Fez developer Polytron (Phil Fish and Renaud Bédard) is in the fourth year of the game's development: the game was first announced at Independent Games Festival 2008, which thrust Fish into the limelight as an "indie developer celebrity", but little was heard of the game since. The development is troubled casting doubt on the future of the project. Fish himself admits to his perfectionism protracting the development, as well as losing perspective over time about how good the game really is. Similar to Refenes, Fish also notes that he does not see himself doing anything else other than indie games, saying that Fez has become his identity over time.

Polytron prepares to present Fez at Penny Arcade Expo, despite the possibility of a lawsuit lingering: Fish's original business partner (Jason DeGroot,[6] who remains anonymous during the film) is yet to sign his side of a final separation deal, and as such, he could potentially block Polytron from presenting at PAX. This causes Fish to suffer anxiety attacks over the course of the preparation. The Fez kiosk is set up nevertheless, but the show runs into problems, when last minute changes in the build cause the game to often hang up or crash, forcing Fish to occasionally restart the game. The players are unfazed and continue to enjoy the game nevertheless; Fish gives a number of interviews, and Jerry Holkins expresses his excitement about the product as well. Towards the closing of the show, Fish's new partner Ken Schachter announces that he and the former business partner had a meeting and have come to an agreement, which relieves Fish, who in the end is satisfied with the results of the show, and vows to continue working on the game and releasing it in 2012.

The film bookends itself with Jonathan Blow's opening monologue about how indie gaming differs by offering flaws and vulnerabilities, making the games more personal. During the closing credits, videos of other upcoming indie games are interspersed.


Directors Lisanne Pajot and James Swirsky, 2012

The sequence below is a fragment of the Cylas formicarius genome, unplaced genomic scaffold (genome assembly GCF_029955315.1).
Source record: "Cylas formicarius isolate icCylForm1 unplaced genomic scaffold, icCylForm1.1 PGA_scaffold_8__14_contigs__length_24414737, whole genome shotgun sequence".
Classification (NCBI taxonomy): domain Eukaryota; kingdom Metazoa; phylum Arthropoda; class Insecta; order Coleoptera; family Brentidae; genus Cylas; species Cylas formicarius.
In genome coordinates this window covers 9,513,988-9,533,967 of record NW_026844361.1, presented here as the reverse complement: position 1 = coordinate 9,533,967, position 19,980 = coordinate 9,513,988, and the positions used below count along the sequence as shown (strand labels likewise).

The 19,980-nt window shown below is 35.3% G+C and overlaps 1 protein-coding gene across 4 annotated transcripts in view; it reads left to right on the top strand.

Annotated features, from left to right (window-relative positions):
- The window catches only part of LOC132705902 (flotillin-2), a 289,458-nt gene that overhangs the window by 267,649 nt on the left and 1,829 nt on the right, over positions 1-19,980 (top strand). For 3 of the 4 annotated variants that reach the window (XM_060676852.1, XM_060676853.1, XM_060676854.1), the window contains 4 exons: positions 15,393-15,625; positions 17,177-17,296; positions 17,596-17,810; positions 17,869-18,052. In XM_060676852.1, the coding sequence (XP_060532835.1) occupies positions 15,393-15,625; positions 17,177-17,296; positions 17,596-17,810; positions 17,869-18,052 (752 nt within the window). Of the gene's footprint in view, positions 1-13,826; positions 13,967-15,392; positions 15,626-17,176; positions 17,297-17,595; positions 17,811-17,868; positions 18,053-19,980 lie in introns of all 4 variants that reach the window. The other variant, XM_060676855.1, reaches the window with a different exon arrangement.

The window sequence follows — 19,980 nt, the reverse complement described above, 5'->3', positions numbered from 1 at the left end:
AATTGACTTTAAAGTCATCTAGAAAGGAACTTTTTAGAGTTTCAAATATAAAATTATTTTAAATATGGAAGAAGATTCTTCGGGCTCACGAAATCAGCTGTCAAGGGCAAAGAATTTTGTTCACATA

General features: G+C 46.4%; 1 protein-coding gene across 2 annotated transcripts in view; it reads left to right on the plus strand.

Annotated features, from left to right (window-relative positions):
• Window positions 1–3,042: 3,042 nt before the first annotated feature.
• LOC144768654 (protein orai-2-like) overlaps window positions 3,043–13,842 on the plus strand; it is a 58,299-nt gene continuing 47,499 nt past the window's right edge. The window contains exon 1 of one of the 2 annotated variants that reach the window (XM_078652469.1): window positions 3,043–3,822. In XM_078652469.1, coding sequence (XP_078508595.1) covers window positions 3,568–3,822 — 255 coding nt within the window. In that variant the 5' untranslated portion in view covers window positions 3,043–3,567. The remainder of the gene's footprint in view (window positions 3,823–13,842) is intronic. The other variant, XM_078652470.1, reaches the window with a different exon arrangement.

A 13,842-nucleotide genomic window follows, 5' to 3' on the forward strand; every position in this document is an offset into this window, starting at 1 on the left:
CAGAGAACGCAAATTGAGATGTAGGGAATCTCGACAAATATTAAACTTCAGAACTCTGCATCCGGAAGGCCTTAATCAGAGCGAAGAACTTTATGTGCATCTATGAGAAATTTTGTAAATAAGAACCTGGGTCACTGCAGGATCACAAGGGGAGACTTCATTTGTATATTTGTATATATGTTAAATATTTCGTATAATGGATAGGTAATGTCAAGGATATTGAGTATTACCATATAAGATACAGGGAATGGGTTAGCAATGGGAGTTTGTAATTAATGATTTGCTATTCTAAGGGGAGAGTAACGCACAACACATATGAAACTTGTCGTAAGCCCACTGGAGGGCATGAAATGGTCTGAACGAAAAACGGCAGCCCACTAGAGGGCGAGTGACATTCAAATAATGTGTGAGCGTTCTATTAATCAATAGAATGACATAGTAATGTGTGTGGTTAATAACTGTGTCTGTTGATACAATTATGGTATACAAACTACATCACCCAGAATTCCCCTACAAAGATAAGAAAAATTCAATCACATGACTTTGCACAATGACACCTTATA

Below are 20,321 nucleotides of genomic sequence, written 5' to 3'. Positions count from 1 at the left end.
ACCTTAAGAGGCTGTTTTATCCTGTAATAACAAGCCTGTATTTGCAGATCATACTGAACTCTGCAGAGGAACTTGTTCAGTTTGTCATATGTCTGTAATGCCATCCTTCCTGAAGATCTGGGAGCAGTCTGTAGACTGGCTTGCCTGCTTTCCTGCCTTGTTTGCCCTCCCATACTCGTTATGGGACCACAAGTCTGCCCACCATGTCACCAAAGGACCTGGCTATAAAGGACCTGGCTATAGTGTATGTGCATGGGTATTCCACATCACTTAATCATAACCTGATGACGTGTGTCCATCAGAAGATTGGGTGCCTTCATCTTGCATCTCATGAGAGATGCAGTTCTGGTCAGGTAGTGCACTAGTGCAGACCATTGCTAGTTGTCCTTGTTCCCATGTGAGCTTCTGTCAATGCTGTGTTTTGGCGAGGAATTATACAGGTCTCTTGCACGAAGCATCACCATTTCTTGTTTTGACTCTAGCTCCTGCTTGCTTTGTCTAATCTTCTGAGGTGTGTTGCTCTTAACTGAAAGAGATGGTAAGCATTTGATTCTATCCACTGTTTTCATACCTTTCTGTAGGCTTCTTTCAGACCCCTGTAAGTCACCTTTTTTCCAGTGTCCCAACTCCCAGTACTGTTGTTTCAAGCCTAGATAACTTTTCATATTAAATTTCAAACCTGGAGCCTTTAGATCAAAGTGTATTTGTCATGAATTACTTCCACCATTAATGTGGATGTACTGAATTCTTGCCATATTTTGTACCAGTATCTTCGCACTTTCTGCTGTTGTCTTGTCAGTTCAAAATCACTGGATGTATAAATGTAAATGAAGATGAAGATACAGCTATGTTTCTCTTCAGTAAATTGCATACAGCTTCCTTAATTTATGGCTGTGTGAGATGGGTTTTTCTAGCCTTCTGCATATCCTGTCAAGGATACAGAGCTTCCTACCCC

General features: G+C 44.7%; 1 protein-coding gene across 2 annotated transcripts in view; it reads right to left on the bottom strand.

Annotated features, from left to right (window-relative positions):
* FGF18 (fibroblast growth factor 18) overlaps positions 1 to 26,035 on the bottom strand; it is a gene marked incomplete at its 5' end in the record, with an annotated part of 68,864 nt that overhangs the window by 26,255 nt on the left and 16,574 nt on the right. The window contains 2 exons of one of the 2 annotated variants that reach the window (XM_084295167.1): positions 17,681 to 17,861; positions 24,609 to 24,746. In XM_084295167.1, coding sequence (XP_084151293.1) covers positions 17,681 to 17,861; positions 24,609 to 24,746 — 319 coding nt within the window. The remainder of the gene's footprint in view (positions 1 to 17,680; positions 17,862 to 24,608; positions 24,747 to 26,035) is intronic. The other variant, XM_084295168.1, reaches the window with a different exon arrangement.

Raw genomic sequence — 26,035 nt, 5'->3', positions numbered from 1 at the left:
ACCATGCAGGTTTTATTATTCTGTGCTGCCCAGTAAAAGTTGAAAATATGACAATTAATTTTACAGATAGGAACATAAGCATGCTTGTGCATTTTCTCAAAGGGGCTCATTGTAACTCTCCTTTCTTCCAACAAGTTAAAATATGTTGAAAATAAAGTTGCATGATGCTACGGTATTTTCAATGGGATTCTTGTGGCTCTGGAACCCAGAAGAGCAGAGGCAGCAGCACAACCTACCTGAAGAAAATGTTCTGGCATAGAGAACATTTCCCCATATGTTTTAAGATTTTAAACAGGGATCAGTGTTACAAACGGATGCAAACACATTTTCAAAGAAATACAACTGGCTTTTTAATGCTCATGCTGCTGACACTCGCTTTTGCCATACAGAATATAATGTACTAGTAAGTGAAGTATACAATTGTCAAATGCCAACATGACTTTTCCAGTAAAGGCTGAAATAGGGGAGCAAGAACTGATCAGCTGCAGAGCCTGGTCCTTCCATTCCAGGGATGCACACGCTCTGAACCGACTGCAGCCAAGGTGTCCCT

Indie Game: The Movie received a high level of interest from the gaming community almost from its inception.[7][8][9][10][11] Rotten Tomatoes gives the film a rating of 93% based on reviews from 26 critics, with an average rating of 7.6/10.[12] G4TV praised the film saying "Indie Game: The Movie is definitely worth your time, and should be seen by everyone in the video game industry on the publisher, developer, and consumer sides."[13] Ain't It Cool News echoed these statements, stating that "there are victories, defeats, tears and smiles. Indie Game: The Movie is a must-see doc for anybody that fancies themselves a gamer or for anyone who gets sucked into a good underdog story."[14]

The film won the World Cinema Documentary Editing Award at the 2012 Sundance Film Festival.[15]

Indie Game: The Movie was also named 'Best Documentary' by the Utah Film Critics Association and nominated for a Canadian Screen Award in the category of 'Best Feature Documentary'.[citation needed]


The producers chose a non-traditional distribution method for the film, coupling the usual film festival circuit with a focused theater tour and aggressive online distribution. Online distribution was initially via iTunes and the gaming platform Steam with a DRM free release, expanded later to other online distribution services and direct downloads from the producers' website. The result of their distribution experiment is documented in Indie Game: the Movie: the Case Study. Over 50% of gross revenue came from online distribution.[16] The film premiered on Channel 4 in the United Kingdom on 30 November 2013, and was preceded by a documentary "How Video Games Changed The World".[17]


External links[edit]

Media related to Indie Game: The Movie at Wikimedia Commons